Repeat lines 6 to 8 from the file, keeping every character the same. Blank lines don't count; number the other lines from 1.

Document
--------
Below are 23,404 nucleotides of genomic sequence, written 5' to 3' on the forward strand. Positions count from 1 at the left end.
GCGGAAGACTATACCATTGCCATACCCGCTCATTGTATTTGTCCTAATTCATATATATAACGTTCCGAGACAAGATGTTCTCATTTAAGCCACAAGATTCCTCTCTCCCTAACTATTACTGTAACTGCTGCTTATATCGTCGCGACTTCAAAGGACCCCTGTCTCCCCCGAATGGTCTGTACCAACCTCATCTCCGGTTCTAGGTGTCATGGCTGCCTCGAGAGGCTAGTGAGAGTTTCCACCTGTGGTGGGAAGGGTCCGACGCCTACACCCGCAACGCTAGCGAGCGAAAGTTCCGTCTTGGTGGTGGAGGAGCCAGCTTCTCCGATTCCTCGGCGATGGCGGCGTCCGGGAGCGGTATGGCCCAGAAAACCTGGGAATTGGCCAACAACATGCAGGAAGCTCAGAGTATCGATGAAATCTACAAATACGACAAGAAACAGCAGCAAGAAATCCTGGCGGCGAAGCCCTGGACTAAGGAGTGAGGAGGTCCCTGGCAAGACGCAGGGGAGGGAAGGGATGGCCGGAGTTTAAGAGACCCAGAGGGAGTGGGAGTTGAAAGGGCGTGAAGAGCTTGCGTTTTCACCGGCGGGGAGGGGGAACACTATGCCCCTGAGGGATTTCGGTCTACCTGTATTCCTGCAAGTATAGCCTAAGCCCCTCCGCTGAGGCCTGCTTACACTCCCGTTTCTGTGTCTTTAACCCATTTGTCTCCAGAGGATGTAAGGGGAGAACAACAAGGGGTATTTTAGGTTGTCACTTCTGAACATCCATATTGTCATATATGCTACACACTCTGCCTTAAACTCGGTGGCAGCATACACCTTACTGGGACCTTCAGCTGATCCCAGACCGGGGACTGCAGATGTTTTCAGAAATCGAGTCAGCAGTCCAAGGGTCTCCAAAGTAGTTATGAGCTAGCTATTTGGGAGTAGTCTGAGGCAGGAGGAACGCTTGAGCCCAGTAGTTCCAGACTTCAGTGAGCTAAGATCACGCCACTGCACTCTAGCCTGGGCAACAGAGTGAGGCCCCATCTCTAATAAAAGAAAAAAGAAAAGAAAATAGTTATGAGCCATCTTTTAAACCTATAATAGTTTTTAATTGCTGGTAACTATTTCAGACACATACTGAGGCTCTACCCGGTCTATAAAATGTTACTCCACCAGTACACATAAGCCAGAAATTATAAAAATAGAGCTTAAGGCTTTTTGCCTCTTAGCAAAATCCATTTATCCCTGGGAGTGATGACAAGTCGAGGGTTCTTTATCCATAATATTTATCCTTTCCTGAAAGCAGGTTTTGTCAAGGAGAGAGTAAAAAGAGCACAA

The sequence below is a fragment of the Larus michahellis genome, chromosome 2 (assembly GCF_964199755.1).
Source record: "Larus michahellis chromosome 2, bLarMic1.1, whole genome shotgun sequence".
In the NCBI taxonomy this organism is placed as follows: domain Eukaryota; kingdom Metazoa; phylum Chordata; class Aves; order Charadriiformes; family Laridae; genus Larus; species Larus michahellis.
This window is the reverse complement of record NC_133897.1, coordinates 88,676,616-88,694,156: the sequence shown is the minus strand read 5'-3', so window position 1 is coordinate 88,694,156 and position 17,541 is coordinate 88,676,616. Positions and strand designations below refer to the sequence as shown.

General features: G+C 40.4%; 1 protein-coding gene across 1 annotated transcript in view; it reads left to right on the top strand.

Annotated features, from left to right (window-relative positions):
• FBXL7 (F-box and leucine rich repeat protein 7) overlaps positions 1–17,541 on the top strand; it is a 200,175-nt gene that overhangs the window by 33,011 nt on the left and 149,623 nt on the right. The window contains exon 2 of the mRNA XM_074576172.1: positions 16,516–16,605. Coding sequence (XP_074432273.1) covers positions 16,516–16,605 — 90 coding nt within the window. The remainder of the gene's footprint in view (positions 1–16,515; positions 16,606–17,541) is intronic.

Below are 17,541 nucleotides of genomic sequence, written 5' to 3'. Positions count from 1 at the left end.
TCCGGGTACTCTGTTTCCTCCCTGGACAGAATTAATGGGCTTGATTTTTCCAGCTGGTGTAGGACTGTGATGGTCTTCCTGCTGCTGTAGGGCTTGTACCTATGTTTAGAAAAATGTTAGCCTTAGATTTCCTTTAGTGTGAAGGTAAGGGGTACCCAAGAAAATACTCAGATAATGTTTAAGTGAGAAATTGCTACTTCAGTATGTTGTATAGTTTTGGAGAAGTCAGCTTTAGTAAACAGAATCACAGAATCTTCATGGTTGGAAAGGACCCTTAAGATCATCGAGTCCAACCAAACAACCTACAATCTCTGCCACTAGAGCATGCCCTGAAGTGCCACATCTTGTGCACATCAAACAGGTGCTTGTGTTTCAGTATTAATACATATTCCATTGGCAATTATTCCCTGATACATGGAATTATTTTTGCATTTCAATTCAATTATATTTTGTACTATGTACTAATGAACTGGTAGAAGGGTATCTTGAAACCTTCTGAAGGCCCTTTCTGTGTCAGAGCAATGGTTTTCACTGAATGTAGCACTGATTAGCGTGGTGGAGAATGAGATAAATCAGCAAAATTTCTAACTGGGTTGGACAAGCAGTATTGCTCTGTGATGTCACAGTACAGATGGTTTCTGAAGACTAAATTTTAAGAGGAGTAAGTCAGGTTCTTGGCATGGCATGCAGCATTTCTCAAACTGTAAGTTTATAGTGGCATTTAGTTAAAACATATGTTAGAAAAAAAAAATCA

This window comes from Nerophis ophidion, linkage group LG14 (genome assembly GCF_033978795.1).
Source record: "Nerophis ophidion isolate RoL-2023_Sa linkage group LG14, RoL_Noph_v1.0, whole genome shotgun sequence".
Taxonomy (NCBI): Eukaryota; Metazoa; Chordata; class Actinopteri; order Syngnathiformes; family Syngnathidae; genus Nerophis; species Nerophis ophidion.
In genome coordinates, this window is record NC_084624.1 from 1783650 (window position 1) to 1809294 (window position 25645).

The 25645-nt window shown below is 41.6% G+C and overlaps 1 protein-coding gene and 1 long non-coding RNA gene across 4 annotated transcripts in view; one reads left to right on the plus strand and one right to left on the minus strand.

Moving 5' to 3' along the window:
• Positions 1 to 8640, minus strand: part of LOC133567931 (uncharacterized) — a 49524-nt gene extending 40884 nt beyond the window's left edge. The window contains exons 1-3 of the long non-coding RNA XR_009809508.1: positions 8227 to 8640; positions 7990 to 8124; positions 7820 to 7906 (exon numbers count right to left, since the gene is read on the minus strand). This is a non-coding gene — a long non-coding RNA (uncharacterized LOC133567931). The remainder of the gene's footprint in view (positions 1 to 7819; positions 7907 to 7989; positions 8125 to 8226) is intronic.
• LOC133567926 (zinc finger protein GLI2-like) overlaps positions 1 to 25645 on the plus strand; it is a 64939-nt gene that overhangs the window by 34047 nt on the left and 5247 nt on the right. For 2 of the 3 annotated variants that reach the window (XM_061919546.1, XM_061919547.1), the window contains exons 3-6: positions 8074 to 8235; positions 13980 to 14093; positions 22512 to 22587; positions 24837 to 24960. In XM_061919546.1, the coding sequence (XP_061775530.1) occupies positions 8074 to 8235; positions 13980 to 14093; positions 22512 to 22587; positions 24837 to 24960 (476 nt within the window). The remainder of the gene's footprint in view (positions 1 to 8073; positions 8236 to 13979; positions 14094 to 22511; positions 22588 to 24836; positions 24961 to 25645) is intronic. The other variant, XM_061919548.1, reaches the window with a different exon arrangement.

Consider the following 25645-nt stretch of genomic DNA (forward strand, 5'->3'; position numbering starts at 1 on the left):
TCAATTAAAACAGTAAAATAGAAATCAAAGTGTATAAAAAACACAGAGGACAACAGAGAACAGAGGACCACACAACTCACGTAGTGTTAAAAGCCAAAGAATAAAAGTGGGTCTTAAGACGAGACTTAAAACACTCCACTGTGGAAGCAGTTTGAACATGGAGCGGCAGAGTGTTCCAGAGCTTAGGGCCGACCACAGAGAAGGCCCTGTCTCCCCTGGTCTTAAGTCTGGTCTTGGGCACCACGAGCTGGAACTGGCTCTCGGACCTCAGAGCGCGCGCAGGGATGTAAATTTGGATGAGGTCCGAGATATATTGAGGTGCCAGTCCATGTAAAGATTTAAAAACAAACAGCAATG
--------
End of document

This window is the reverse complement of record NC_133897.1, coordinates 88,676,616-88,694,156: the sequence shown is the minus strand read 5'-3', so window position 1 is coordinate 88,694,156 and position 17,541 is coordinate 88,676,616. Positions and strand designations below refer to the sequence as shown.

General features: G+C 40.4%; 1 protein-coding gene across 1 annotated transcript in view; it reads left to right on the top strand.

Annotated features, from left to right (window-relative positions):